The Development of Young Horses

You guys know that I’m a, shall we call it, “young horse enthusiast”. Anything to do with breeding, development, and especially getting them started in their career is super interesting to me. Therefore I always read pretty much every article or show recap having to do with YEH and FEH, word for word. So when I was reading the recap of the YEH classes at Rebecca Farm this week, one particular quote from the judge really stood out to me:

If you talk to breeders, one of their biggest (or at least most consistent) complaints is how difficult it is to find good young-horse trainers in this country. In Europe it’s fairly common to have people that specialize in bringing up the babies, but here they are much fewer and farther between. And while a lot of big name pro riders are good with young horses as well, just as many of them are not.

P Dutty: probably not a surprise that he’s good with the babies

Some of that I think is due to what Katie Prudent pointed out last week, about many of our best young riders only always sitting exclusively on the best horses. Many of our most talented younger riders that we’re producing these days just don’t spend a lot of time on greenies. I think that’s less common in eventing, but something that still probably contributes to the issue.

This was especially obvious to me last year at YEH Championships, since we got to sit there all day each day and watch pretty much everyone. Maybe they were just having a bad week, but there were a few that were borderline cringeworthy. Tip: don’t bring the baby horse to YEH Championships in an elevator, especially if you never plan on letting go of it’s mouth. They REALLY don’t like that.

It’s probably no surprise that the ones who stood out for particularly GOOD riding were ones that have been involved in YEH classes for a while. Because beyond just knowing the basics of how to properly bring a nice young horse along, the YEH classes themselves are different from a regular event. The judging is different, they’re looking for different things, and they should be presented with that in mind. It seemed like many riders didn’t quite understand how the classes were really judged, or what exactly the judges were looking for. I think that’s the other big issue.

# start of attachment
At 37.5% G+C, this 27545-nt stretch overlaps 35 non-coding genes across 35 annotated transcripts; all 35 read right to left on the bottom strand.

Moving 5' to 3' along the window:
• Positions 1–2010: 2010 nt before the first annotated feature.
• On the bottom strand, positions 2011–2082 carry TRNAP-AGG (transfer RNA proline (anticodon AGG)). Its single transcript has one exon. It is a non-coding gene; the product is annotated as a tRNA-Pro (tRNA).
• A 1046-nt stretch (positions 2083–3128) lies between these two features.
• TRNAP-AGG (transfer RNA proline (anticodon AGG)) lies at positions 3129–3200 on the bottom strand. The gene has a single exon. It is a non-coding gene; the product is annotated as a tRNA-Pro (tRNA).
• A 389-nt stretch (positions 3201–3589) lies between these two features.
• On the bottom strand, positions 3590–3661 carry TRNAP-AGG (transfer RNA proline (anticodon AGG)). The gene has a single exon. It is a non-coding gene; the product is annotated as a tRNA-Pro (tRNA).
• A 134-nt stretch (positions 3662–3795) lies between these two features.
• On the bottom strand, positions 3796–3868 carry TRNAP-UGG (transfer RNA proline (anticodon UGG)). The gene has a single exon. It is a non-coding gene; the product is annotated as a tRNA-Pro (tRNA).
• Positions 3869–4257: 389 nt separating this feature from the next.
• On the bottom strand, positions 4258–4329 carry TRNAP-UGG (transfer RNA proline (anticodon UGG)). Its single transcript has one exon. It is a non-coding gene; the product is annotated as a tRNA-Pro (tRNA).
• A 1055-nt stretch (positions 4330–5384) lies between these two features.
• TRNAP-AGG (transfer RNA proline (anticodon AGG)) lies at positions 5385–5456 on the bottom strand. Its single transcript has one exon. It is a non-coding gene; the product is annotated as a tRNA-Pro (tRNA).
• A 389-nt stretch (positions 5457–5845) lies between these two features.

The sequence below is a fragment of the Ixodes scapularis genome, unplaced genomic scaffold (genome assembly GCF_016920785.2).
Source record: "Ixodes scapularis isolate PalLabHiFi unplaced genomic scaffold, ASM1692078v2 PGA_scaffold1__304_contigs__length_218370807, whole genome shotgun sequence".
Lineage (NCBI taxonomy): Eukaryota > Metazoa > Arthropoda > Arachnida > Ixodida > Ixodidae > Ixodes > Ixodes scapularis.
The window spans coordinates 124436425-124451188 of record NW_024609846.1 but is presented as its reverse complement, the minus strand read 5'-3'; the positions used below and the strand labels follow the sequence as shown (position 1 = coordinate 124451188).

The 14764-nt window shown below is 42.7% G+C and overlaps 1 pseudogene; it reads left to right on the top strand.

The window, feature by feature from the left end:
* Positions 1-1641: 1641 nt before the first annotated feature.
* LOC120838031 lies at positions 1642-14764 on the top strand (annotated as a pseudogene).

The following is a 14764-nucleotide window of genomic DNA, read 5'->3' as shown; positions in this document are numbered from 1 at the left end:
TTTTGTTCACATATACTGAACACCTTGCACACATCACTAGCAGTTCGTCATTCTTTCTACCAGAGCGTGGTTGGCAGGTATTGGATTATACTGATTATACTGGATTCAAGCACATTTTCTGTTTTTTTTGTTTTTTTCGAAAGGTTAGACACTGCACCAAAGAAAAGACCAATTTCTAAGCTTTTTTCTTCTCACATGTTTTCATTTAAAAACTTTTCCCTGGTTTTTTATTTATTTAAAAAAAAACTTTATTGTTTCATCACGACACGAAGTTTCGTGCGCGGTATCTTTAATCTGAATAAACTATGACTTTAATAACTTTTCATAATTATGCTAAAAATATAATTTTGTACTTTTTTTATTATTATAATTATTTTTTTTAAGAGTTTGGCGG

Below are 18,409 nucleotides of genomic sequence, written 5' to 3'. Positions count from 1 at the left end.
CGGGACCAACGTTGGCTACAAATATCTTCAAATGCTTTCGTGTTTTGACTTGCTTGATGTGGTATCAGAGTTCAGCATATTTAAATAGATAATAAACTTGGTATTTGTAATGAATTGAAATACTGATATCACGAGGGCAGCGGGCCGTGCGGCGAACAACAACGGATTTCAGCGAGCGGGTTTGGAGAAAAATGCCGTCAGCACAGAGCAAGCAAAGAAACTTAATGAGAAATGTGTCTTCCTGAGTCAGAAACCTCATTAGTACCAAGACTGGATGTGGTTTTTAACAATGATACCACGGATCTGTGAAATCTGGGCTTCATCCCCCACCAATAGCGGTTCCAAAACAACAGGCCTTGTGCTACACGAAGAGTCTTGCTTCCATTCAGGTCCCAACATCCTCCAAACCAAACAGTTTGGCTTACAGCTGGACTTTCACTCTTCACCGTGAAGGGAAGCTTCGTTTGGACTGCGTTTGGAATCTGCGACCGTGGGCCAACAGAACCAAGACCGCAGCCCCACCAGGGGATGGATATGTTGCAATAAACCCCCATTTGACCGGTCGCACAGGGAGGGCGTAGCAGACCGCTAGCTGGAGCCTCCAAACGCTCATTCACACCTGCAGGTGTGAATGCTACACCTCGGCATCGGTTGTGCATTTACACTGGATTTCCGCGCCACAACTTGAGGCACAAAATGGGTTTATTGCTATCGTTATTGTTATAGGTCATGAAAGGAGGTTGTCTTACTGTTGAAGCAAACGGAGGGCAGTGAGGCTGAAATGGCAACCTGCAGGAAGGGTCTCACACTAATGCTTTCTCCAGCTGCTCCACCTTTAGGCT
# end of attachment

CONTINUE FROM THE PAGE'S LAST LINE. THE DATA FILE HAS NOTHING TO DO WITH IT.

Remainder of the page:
All this. They’re looking for all this.

From watching a few YEH classes just in Area V, this kind of thing was even more obvious (because, duh, it’s not Championships). Many seem unprepared, or brought horses that really weren’t what the YEH program is meant for. See what’s written in the General Impression box on the scoresheet? “Potential as a successful 3*/4* event horse”. As a low level amateur, I personally would probably not not try do the YEH stuff myself… but if I had a horse that I thought was potential upper level material AND it was mature enough mentally and physically, I’d absolutely send one through the program with a pro.


Hopefully now with all of the YEH and FEH seminars and clinics that are starting to pop up (they’re doing another one at Championships on both coasts this year – highly recommend going if you can!), people who are interested will take advantage of them and go learn more about it. And hopefully some trainers will participate and help grow the ICP Young Horse Certification Program as well. I think if we can produce better young horse trainers, we can, in turn, produce better young horses. Which, if you think about it, could quite possibly be a big step toward making the US more competitive again on the world stage. Imagine if we could get really good at producing more of our own top quality horses instead of trying to buy them from somewhere else…

Three Beats

The first sign that something is amiss in Henryland is when the quality of his canter goes down the tubes. Normally his canter is his best gait, but as I’ve now learned, as soon as it starts to feel stiff and/or it starts wanting to have 4 beats instead of 3, we have a problem. Typically an SI problem.